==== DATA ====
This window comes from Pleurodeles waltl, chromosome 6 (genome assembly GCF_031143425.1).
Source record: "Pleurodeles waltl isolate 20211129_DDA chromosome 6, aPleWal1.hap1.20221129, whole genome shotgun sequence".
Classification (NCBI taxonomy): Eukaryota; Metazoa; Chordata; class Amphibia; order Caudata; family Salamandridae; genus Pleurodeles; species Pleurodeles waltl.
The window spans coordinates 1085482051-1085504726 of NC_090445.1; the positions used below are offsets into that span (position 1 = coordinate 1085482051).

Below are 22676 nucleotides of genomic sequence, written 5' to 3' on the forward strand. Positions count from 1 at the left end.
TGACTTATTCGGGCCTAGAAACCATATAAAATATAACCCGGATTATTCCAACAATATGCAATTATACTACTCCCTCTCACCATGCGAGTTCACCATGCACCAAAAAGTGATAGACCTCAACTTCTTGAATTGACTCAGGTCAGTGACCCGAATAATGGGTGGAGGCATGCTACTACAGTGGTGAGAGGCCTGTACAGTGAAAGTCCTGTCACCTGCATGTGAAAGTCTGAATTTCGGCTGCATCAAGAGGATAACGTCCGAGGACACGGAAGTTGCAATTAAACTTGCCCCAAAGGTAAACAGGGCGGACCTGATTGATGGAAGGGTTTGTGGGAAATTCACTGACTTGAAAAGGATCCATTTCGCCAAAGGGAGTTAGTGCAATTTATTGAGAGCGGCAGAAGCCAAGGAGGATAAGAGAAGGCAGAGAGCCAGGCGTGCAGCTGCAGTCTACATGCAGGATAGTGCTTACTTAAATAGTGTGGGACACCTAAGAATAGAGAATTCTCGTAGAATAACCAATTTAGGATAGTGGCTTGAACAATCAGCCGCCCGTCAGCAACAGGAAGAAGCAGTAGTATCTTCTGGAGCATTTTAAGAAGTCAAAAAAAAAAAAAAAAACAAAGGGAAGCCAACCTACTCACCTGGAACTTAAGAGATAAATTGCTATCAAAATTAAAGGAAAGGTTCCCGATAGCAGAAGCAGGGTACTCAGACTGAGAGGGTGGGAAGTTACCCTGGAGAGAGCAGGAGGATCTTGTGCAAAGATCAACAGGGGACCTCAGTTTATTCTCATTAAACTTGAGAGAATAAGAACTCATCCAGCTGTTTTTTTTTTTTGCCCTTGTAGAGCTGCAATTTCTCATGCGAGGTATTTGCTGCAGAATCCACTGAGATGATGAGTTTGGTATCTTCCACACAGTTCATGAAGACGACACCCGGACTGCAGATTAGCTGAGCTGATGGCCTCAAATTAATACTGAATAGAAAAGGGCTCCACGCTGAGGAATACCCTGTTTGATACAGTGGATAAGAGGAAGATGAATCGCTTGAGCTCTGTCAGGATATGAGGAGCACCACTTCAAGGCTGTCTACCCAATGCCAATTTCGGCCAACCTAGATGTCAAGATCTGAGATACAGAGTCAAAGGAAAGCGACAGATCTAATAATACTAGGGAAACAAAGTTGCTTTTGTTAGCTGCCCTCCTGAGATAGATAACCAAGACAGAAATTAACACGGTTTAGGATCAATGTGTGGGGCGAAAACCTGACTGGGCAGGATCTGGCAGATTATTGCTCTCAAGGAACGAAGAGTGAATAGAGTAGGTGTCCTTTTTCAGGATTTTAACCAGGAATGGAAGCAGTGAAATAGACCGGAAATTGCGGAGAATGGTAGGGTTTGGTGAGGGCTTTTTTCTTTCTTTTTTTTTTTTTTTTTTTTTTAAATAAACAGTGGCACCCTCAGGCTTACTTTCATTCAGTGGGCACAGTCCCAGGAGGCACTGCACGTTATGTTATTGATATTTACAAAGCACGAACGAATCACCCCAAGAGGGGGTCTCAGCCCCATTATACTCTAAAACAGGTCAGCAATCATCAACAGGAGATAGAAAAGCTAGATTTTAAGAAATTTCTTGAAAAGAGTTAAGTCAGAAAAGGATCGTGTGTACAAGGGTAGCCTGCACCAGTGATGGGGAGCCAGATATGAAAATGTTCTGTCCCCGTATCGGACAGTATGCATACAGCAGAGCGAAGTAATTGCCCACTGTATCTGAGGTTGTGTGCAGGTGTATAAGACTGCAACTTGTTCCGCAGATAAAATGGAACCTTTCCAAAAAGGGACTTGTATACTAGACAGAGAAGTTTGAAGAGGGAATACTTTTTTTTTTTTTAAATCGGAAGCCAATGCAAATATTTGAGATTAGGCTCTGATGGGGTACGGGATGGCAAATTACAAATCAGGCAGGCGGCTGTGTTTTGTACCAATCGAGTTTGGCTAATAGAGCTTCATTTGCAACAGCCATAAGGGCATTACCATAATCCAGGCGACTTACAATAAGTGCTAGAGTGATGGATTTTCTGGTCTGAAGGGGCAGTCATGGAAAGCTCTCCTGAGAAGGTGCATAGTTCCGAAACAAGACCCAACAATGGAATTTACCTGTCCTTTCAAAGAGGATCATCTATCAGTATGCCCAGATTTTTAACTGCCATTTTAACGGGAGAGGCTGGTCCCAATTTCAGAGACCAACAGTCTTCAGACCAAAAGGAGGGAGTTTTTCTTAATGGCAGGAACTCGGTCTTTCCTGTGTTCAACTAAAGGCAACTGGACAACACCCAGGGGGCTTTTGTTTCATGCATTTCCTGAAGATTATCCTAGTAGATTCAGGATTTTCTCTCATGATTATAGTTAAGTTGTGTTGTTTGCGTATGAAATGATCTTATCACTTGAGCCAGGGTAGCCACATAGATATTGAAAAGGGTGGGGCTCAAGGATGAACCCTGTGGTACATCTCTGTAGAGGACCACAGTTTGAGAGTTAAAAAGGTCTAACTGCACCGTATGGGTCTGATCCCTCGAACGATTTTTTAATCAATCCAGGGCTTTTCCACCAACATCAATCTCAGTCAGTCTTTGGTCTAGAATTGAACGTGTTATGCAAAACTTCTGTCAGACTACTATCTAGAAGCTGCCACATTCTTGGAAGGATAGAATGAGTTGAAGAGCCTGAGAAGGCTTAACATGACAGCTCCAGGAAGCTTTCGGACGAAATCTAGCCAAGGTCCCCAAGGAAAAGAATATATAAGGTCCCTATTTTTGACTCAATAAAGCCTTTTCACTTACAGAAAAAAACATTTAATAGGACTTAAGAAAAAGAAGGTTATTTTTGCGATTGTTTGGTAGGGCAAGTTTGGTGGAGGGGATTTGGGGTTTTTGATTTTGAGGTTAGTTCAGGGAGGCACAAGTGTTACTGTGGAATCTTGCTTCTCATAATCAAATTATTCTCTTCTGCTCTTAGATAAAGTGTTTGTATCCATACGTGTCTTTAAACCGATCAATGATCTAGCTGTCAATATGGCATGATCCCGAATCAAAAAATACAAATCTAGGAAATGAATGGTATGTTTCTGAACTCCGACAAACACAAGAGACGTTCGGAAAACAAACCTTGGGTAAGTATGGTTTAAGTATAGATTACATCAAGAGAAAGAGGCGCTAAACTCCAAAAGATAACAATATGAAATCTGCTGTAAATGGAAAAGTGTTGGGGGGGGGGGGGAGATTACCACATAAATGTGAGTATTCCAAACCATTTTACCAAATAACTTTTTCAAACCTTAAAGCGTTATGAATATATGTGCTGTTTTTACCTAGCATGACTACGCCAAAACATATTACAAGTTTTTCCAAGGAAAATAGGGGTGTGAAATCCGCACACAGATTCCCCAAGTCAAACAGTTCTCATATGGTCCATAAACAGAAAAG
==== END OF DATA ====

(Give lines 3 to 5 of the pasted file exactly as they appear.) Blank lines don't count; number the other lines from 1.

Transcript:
Classification (NCBI taxonomy): Eukaryota; Metazoa; Chordata; class Amphibia; order Caudata; family Salamandridae; genus Pleurodeles; species Pleurodeles waltl.
The window spans coordinates 1085482051-1085504726 of NC_090445.1; the positions used below are offsets into that span (position 1 = coordinate 1085482051).

Below are 22676 nucleotides of genomic sequence, written 5' to 3' on the forward strand. Positions count from 1 at the left end.